piece won't fit OR when the heated piece cools the hole will be too big.

          If you really want to weld something, weld up a tabernacle for your
          doug-fir spar. Put a doubler plate under the deck and a compression
          post (same doug-fir, we got to get some wood in this boat, eh?) to the
          keel and Bob's your uncle! No hole in your watertight deck!

          Wayne
          In the Swamp.
        • Wayne
          ... the ... Disregard, wrong boat. Wayne In the Swamp.
          Message 4 of 19 , Apr 5, 2005
            --- In bolger@yahoogroups.com, "Wayne" <wtorry@v...> wrote:


            > If you really want to weld something, weld up a tabernacle for your
            > doug-fir spar. Put a doubler plate under the deck and a compression
            > post (same doug-fir, we got to get some wood in this boat, eh?) to
            the
            > keel and Bob's your uncle! No hole in your watertight deck!

            Disregard, wrong boat.

            Wayne
            In the Swamp.
          • Bruce Hallman
            Can anybody identify the Bolger Leeboard Sharpie about 2/3rds the way down the NEW page presently on Duckworks? My guess is a Cynthia J, modified to have a
            Message 5 of 19 , Apr 5, 2005
              Can anybody identify the 'Bolger Leeboard Sharpie'
              about 2/3rds the way down the "NEW" page presently
              on Duckworks?

              My guess is a Cynthia J, modified to have a Cat Yawl rig.
            • Jamie Orr
              You might try Brion Toss website for advice on this, he has a forum called Spartalk. Brion answers many of the posts himself, and is about as knowledgeable
              Message 6 of 19 , Apr 5, 2005
                You might try Brion Toss' website for advice on this, he has a forum
                called Spartalk. Brion answers many of the posts himself, and is
                about as knowledgeable as you'll find on the web. The website is at
                http://www.briontoss.com/

                Jamie Orr

                --- In bolger@yahoogroups.com, "fritzdfk" <gaffcat@h...> wrote:
                >
                > I investigated riveting or using machine screws rather than welding
                > and was told it wasn't practicle for that size pipe. There would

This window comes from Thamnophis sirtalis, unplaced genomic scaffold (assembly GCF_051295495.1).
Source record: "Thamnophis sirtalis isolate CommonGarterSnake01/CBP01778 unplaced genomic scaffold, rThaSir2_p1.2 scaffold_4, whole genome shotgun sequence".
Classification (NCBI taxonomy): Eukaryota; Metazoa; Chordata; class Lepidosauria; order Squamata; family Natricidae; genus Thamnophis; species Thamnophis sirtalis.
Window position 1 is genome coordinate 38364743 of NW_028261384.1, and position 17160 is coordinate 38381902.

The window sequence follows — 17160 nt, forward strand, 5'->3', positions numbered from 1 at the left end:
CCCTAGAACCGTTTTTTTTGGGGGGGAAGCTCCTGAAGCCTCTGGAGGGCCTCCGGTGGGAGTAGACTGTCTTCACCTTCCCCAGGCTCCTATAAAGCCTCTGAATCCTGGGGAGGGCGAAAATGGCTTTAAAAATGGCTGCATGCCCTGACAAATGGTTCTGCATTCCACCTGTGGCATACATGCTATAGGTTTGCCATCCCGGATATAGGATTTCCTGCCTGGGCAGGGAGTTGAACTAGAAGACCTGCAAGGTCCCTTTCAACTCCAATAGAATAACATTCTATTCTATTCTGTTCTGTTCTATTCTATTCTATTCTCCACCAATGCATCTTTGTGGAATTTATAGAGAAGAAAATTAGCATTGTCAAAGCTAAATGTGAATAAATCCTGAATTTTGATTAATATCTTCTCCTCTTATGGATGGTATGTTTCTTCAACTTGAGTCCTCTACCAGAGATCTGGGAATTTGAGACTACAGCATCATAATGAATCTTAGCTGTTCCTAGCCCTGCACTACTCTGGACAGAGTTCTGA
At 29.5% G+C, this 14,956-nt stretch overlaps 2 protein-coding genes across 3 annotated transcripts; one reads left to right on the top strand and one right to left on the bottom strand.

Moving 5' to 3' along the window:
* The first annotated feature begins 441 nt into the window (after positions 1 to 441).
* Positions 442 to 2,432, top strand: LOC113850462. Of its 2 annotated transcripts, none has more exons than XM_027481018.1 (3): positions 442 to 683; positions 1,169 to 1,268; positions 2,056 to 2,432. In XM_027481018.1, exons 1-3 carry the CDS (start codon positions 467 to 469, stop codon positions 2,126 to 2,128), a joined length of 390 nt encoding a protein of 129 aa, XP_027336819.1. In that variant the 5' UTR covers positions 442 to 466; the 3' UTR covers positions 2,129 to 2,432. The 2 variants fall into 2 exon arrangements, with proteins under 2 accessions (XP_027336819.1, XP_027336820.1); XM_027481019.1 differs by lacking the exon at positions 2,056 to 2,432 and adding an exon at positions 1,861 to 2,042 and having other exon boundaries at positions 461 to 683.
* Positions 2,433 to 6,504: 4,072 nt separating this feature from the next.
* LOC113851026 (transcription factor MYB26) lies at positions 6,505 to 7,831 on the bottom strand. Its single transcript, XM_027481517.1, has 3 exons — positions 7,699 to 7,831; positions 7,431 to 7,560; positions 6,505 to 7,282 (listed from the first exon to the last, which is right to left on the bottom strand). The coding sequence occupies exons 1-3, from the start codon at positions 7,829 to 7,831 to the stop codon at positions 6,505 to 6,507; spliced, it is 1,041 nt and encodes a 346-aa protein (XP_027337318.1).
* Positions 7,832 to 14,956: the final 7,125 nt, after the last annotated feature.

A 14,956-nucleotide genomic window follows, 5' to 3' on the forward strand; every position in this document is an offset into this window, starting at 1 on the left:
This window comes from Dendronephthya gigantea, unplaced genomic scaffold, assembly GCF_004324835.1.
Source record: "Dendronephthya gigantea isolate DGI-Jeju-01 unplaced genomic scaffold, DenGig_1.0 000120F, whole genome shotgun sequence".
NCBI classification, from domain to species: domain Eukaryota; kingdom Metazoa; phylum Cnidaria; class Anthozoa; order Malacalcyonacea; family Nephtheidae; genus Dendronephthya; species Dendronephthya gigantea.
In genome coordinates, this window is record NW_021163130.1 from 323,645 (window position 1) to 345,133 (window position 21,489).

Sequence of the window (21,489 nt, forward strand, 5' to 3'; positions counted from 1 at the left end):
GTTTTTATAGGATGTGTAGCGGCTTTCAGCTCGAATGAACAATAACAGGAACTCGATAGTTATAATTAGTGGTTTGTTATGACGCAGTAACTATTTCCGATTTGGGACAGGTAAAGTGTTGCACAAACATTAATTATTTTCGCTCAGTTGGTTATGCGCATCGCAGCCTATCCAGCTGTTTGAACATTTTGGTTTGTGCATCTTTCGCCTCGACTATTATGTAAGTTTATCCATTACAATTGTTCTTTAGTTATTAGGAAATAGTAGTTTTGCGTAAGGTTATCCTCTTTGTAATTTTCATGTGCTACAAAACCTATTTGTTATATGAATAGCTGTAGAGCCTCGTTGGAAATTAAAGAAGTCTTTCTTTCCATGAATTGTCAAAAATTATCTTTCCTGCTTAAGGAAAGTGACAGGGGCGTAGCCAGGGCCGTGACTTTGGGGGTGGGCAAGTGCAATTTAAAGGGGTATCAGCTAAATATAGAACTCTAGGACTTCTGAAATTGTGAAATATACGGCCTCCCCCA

> still be an inner sleeve and the fasteners required would weaken
                the
                > structure too. You would end up chasing your tail, more fasteners
                for
                > strength but each one you add weakens the joint.
                >
                > Welding weakens the aluminum by about 50% but that is where the
                inner
                > sleeve comes in. The weld has full penetration in the outer pipe
                and
                > penetrates the inner sleeve slightly. You should end up with
                > structural integrity roughly equal to a solid piece of pipe.
                >
                > I think the fit between the outer pipe and the sleeve would have to
                > be a very close fit to work. Assembly would involve freezing the
                > sleeve and heating the pipe. There is no smaller stock size of pipe
                > that is close to fitting inside the outer pipe.
                >
                > I did fax Bolger a week ago about this and got a hurried reply
                saying
                > they would get back to me in ten day or so, they are very busy.
                There
                > were no details for this in the original plan.
                >
                > I had thought of the light poles before, I'll have to look into
                that.
                >
                > fritz koschmann
              • jhkohnen@boat-links.com
                At your work the temperature differential between the cold bushings and the room-temperature steel is sufficient for the purpose, but if it isn t, heating the
                Message 7 of 19 , Apr 6, 2005
                  At your work the temperature differential between the cold bushings and the
                  room-temperature steel is sufficient for the purpose, but if it isn't,
                  heating the steel will make the holes _larger_ as the steel expands. I know
                  this from experience, not just from common sense, from removing and
                  installing bearing races, rocker spindles, gudgeon pins and other
                  paraphernalia in car and motorcycle engines.

                  On Tue, 05 Apr 2005 20:47:22 -0000, Wayne wrote:
                  > Yes, freezing with dry ice works. Or at least it works for bronze
                  > bushings in steel plates where I am employed.
                  >
                  > The machinist turns the bushings 10 or 20 thousandths over size and
                  > freezes them overnight in dry ice. Next morning he drops the bushings
                  > in their holes in ROOM TEMPERATURE steel. By lunchtime they are quite
                  > snug. Do not heat the larger piece! The hole will expand and the forzen
                  > piece won't fit OR when the heated piece cools the hole will be too big.
                  > ...

                  --
                  John <jkohnen@...>
                  http://www.boat-links.com/
                  I Can't take a well-tanned person seriously. <Cleveland Amory>